Over £2m-worth of classic machinery and collectors’ items sold at record-breaking Vintage Sale

The first Cheffins collective vintage sale of 2022 grossed over £2m as record prices were paid for classic and vintage machinery and collectors’ items. Taking place recently at the Cheffins sale ground at Sutton, near Ely, the sale saw over 2,800 lots go under the hammer and buyers in attendance from across the UK and Europe. 

The highest price paid on the day was £214,400 for a 1982 County 1474 ‘Short Nose’ tractor, which smashed its presale estimate of £120,000-140,000. Having been fully restored, the tractor saw significant presale interest and now holds the record for the most expensive modern classic tractor sold to date.

Other significant sales in the tractor section include £73,000 for a 2004 JCB 2140, against an estimate of £60-65,000; £48,240 for a 1983 Mercedes-Benz MB-Trac 1500, well over its pre-sale estimate and £42,880 for a stunning 1974 County 1164, these examples were bought by collectors from across the UK and Ireland. Another noteworthy lot was a 1956 Fowler VF Crawler, which was found in original condition having been used on the Landwade Hall Estate, near Newmarket, since new. It sold for £16,080, against a presale estimate of £6-7,000 and is a new record price for this particular model.

The sale also saw Cheffins largest motorbike consignment to date, with several strong prices achieved, across the 80 lots offered. A highly collectable 1923 980cc Morgan-Darmont Sports Model 3-wheeler sold for £21,920 to a buyer from Lincolnshire, whilst a P&M ‘Rob North’ Triumph T150 racing motorbike made £10,412, having been sold to a collector from Northern Ireland. Other significant sales in section included £9,644 paid for a 1950 499cc Norton 500T motorbike and £8,329 for a 1952 499cc Sunbeam.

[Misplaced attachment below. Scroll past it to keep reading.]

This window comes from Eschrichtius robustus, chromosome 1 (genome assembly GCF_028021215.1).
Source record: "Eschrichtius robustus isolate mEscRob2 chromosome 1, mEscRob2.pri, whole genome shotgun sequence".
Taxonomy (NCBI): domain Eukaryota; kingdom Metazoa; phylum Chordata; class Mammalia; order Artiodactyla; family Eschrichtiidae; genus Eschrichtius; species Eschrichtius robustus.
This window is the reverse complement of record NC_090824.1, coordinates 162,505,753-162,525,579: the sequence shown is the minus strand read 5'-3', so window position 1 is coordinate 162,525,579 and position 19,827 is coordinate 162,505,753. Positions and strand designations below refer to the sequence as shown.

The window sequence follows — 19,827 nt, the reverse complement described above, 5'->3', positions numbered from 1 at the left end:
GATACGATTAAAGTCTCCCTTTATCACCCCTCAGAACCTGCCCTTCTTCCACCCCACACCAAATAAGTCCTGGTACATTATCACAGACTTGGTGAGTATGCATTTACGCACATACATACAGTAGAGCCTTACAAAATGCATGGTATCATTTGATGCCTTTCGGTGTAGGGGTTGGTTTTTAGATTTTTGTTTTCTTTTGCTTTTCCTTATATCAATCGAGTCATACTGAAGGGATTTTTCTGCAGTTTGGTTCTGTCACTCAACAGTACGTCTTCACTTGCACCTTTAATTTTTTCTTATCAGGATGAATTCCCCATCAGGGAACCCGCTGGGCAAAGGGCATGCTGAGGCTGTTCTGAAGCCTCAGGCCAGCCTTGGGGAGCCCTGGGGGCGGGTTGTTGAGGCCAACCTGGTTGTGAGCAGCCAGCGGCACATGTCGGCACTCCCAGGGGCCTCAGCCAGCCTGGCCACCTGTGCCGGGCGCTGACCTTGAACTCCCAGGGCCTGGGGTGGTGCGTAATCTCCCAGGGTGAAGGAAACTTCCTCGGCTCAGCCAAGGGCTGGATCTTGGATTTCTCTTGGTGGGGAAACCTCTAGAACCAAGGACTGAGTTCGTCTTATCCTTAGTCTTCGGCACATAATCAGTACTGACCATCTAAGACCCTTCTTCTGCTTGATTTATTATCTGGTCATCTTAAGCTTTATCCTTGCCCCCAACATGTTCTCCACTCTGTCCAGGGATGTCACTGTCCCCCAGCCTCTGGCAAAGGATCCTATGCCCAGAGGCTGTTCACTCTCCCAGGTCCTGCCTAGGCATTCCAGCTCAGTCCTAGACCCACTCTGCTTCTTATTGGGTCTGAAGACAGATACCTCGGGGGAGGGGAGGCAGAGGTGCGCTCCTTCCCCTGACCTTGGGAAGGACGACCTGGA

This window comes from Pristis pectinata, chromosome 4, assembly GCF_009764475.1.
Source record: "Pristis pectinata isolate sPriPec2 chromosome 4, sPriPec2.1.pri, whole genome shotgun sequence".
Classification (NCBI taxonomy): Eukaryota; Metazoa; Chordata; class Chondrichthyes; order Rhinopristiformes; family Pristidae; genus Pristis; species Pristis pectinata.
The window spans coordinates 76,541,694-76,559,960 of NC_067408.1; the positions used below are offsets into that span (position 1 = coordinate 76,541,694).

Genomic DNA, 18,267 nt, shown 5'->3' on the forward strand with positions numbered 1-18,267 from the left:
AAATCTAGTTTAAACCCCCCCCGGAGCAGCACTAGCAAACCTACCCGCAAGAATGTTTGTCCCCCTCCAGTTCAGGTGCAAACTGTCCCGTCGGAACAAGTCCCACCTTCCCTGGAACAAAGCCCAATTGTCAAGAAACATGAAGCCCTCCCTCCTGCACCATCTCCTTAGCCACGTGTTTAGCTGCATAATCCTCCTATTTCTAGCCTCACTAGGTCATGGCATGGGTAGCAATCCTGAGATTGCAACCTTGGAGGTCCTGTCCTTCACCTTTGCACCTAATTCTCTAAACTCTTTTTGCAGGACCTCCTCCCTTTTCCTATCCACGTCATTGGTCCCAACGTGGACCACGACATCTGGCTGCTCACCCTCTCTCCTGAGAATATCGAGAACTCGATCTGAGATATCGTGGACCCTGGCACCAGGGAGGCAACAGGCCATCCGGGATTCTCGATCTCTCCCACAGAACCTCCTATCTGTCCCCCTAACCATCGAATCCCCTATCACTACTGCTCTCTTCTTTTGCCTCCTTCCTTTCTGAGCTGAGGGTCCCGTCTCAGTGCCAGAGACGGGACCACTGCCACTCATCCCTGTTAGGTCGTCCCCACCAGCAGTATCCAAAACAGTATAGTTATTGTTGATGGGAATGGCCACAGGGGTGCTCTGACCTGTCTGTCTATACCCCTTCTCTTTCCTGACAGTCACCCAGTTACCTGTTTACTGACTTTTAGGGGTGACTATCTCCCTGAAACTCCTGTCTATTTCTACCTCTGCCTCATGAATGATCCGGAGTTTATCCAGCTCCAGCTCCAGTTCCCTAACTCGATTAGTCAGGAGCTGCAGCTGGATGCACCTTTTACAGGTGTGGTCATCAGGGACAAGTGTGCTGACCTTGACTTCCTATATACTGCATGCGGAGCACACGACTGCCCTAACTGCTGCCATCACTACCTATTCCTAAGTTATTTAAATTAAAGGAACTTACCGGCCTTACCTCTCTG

There was also an enormous consignment of automobilia on offer, with over 400 lots going under the hammer. The highlights from the section include £5,600 for a 1930s Shell Satam cabinet two-door petrol pump; £5,376 for a Regent 100 petrol pump globe and £4,704 paid for a 1930s Dunlop air tower model and the same price paid for a Dunlop Fort enamel sign from the 1930s.

Oliver Godfrey, Head of the Machinery Department at Cheffins says: “We knew the April sale was going to be a record breaker, with a strong catalogue of varied items, however, to sell over £2m-worth is bonkers. The market is alive and well, in fact it is thriving, as collectors still have cash in the bank which they want to invest in something tangible. Something they can see and use and enjoy.

“Collectors are becoming younger, so the focus in the market is really on tractors and machinery from the 1970s, 1980s and 1990s as they look to buy up a part of their youth. It is impossible to put a price on the value of nostalgia. Many buyers are also looking for tractors which they believe will become the next collector’s piece and an investment which will pay dividends. It appears that at the moment, the market’s bets are mainly focussed on Ford variants, such as County and Roadless, which are seeing double digit price growth year-on-year.”

Oliver Godfrey continues: “It wasn’t only the tractors which made some serious money at this sale. The classic motorbike market is also buoyant with buyers focussing on some of the earlier models from the 1950s and 1960s, whilst the fresh-to-market automobilia items drew collectors from far and wide both to bid live and online. Automobilia has become a new collecting class all in itself and has seen strong growth in values as these vintage forecourt pieces become increasingly sought after. By hosting the sale over two days, we were able to offer live bidding on all sections and were pleased to welcome buyers old and new back to Sutton.”